# Floating Point Representation of Binary Numbers

**Binary numbers floating-point representation**: Here, we are going to learn about the **floating point representation of binary numbers**.

Submitted by Saurabh Gupta, on October 24, 2019

We all very well know that very small and very large numbers in the decimal number system are represented using scientific notation form by stating a number (**mantissa**) and an exponent in the power of **10**. Some of the examples are **6.27 * 10 ^{-27} and 5.21 * 10^{34}**. Similarly, Binary numbers can also be represented in the same form by stating a number (

**mantissa**) and an exponent of

**2**. The format of this representation will be different for different machines.

The 16-bit machine consists of 10 bits as the **mantissa** and 6 bits for the **exponent** part whereas 24-bit machine consists of 15 bits for mantissa and 9 bits for exponent.

Format of the 16-bit machine can be represented as:

Mantissa Part | Exponent Part |
---|---|

0110011010 | 101010 |

The **mantissa** is written in 2's complement form, so the **MSB of the Mantissa** can be thought of as a sign bit. The binary point is assumed to be to the right of this sign bit. The 6-bit of the exponent can be used to represent **0 to 63**, however, to express negative exponents a number **(32) _{10}** or

**(100000)**is added to the desired exponent.

_{2}**Excess-32 Representation**: This is a common system to represent floating-point numbers. In this notation, to represent a negative exponent, we add **(32) _{10}** to the given exponent which are given by the 6 bits.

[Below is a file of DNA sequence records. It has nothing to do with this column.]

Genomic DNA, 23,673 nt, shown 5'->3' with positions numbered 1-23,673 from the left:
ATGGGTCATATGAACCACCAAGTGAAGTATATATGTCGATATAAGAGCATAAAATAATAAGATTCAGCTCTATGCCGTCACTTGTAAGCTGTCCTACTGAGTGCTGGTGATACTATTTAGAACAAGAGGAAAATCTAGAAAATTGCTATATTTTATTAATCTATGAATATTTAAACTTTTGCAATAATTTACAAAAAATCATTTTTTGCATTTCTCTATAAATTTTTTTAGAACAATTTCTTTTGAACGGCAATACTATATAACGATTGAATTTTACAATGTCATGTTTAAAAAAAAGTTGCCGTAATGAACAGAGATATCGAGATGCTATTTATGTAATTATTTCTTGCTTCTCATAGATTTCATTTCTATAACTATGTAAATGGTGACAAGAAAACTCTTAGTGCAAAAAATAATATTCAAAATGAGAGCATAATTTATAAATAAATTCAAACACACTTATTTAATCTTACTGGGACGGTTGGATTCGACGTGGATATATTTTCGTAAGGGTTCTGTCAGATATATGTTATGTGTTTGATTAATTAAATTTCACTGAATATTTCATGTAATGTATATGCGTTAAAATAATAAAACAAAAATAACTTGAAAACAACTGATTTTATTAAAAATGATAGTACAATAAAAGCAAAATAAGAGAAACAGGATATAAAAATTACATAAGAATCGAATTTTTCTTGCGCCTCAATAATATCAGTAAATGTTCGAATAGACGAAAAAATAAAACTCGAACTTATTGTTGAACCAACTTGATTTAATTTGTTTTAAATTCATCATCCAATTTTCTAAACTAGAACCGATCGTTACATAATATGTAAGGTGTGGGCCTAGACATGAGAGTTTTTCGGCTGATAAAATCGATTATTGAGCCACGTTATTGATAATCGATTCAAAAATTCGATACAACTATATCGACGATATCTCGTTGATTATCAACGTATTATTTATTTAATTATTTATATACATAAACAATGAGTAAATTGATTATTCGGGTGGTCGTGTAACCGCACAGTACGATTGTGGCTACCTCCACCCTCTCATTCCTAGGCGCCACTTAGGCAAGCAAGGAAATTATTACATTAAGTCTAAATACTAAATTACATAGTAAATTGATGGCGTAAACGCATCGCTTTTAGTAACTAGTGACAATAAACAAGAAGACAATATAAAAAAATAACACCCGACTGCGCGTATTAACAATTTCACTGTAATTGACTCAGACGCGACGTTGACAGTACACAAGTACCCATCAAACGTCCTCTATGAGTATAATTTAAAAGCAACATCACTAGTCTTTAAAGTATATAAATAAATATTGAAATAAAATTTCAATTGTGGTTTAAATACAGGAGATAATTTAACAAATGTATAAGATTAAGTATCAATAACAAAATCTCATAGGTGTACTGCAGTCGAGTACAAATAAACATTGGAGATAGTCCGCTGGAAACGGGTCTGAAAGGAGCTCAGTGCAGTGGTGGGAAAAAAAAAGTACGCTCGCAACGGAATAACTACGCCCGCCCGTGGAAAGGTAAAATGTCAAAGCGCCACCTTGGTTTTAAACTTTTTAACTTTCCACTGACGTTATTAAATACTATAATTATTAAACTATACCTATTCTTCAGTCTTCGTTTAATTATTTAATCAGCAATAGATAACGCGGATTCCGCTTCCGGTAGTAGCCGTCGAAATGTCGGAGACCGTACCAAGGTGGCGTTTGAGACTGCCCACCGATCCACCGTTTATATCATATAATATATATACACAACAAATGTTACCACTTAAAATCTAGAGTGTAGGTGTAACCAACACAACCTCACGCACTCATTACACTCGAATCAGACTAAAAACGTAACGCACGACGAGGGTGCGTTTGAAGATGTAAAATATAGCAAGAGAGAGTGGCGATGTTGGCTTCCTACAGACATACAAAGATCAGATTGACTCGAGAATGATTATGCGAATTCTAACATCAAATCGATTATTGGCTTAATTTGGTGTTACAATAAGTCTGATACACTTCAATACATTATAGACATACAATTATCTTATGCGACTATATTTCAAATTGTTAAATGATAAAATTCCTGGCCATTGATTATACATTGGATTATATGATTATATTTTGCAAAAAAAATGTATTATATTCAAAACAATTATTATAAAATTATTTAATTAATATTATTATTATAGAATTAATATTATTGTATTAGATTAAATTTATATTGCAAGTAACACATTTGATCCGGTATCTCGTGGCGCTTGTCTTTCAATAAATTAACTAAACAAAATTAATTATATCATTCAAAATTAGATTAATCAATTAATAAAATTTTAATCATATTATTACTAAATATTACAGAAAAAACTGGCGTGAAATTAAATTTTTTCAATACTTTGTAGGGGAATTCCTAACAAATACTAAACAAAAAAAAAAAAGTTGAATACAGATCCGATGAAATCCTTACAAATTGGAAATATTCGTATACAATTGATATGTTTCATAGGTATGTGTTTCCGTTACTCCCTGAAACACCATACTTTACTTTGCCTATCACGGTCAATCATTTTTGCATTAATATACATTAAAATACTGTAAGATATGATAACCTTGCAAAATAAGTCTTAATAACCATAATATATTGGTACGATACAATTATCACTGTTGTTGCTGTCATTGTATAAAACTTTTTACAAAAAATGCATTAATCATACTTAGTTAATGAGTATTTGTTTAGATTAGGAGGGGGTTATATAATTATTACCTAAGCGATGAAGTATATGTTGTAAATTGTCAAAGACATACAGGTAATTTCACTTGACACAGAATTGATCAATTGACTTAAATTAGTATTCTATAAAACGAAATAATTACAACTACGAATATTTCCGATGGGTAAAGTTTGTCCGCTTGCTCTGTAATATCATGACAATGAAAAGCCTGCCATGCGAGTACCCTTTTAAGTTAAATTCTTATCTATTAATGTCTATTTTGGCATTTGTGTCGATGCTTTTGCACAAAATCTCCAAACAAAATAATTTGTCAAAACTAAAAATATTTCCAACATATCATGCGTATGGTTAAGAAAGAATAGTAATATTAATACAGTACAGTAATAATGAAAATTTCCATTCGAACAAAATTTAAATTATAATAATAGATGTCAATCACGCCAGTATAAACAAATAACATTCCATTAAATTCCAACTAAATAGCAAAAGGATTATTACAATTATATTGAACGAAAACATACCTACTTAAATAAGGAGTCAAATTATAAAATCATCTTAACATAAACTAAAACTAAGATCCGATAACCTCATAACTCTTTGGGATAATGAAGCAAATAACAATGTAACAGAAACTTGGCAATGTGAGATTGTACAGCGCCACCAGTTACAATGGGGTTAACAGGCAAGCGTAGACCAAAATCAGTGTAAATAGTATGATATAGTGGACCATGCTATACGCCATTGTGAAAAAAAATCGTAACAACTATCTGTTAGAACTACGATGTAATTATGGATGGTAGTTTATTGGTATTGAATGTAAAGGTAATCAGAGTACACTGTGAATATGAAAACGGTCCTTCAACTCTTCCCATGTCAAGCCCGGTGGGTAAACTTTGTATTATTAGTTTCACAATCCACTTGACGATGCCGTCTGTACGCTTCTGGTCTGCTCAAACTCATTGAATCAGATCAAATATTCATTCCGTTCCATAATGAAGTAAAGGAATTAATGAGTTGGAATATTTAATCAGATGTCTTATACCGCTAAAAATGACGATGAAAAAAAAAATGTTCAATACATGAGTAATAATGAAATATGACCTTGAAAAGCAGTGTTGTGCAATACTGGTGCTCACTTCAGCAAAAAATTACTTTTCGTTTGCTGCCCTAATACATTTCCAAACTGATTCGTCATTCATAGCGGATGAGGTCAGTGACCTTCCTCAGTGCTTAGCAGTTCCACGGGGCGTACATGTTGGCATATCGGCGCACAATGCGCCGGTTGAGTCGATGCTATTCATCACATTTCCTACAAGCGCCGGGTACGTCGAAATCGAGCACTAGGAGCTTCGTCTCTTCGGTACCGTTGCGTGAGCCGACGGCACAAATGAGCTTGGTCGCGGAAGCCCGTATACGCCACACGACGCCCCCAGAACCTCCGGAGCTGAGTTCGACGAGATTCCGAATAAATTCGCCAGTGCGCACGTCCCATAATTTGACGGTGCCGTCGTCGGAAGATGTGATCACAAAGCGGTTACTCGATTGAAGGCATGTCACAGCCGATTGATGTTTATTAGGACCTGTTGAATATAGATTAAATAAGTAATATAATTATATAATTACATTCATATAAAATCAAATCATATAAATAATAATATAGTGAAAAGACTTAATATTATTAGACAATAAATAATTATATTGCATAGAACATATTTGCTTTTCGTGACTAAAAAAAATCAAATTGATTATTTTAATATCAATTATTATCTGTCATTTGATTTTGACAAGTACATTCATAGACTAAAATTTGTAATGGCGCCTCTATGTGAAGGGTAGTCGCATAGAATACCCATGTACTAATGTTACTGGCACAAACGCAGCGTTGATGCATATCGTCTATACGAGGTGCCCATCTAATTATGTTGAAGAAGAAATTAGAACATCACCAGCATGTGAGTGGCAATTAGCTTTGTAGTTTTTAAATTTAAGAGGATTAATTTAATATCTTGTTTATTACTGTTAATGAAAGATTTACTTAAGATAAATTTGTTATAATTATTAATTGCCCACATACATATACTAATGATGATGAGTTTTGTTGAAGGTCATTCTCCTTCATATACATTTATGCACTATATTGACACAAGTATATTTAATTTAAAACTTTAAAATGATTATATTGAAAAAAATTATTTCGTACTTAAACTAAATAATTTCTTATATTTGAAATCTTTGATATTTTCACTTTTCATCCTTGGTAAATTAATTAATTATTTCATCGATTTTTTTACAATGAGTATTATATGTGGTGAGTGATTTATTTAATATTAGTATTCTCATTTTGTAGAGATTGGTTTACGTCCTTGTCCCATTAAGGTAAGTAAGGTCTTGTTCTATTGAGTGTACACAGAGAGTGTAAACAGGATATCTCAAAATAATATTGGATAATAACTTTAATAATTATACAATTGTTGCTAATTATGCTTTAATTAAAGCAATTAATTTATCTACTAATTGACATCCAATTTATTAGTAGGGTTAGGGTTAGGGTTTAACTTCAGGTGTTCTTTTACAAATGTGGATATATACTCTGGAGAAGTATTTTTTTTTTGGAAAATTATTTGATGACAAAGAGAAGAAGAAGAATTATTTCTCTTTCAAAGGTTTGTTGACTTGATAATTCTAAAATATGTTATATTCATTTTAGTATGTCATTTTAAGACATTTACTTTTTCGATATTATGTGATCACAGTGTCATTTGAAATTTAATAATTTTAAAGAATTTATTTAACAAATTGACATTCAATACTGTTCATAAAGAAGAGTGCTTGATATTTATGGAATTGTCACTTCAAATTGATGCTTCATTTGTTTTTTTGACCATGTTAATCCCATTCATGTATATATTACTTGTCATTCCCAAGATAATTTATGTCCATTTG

Given table illustrates representation of exponent part.

Desired Exponent | 2's complement notation | Excess-32 notation (in 6 bits) | Binary representation |
---|---|---|---|

-32 | 100000 | 100000 +100000 = 000000 | 000000 |

-31 | 100001 | 100001 +100000 = 000001 | 000001 |

-30 | 100010 | 100010 +100000 = 000010 | 000010 |

-15 | 110001 | 110001 +100000 = 010001 | 010001 |

0 | 000000 | 000000 +100000 = 100000 | 100000 |

+1 | 000001 | 000001 +100000 = 100001 | 100001 |

+15 | 001111 | 001111 +100000 = 101111 | 101111 |

+30 | 011110 | 011110 +100000 = 111110 | 111110 |

+31 | 011111 | 011111 +100000 = 111111 | 111111 |

Mantissa Part | Exponent Part |
---|---|

0110011010 | 101010 |

As given above, the **floating-point number** given in the above format is:

At the extreme left (**MSB**) is the **sign-bit '0'**, which represents it is a positive number. Also, just after the sign-bit, we assume a binary point. Thus,

In Mantissa Part: .110011010 In Exponent Part: 101010, In Excess-32 notation,32 is already added. So Subtracting 100000 001010 (i.e.,10 in decimal, so exponent part is 2^{10}) The number is N = +(.110011010)_{2}* 2^{10}= +(1100110100.00) = +(820)_{10}

**Example 1: Express the following decimal number into 16-bit floating point number (45365.125) _{10}**

**Solution:**

Binary equivalent of (45365.125)_{10}: 1011000100110101.001 Binary format: .1011000100110101 * 2^{16}Mantissa: + .101100010 Exponent: 010000 (Value of exponent is 16) Equivalent exponent: 010000 + 100000 = 110000

Since the number is a positive number an additional sign-bit '0' is added in the **MSB**.

So, the floating-point format will be **0101100010110000**

**Example 2: What floating point number do the given number 0100101001101011 represents?**

**Solution:**

At the extreme left (MSB) is the sign-bit '0' which represents it is a positive number. Also, just after the sign-bit we assume a binary point. Thus,

In Mantissa Part: .100101001 In Exponent Part: 10101, In Excess-32 notation,32 is already added. So Subtracting 100000 001011 (i.e.,11 in decimal, so exponent part is 2^{11}) The number is N = +(.100101001)_{2}* 2^{11}= +(10010100100.0) = +(1188)_{10}

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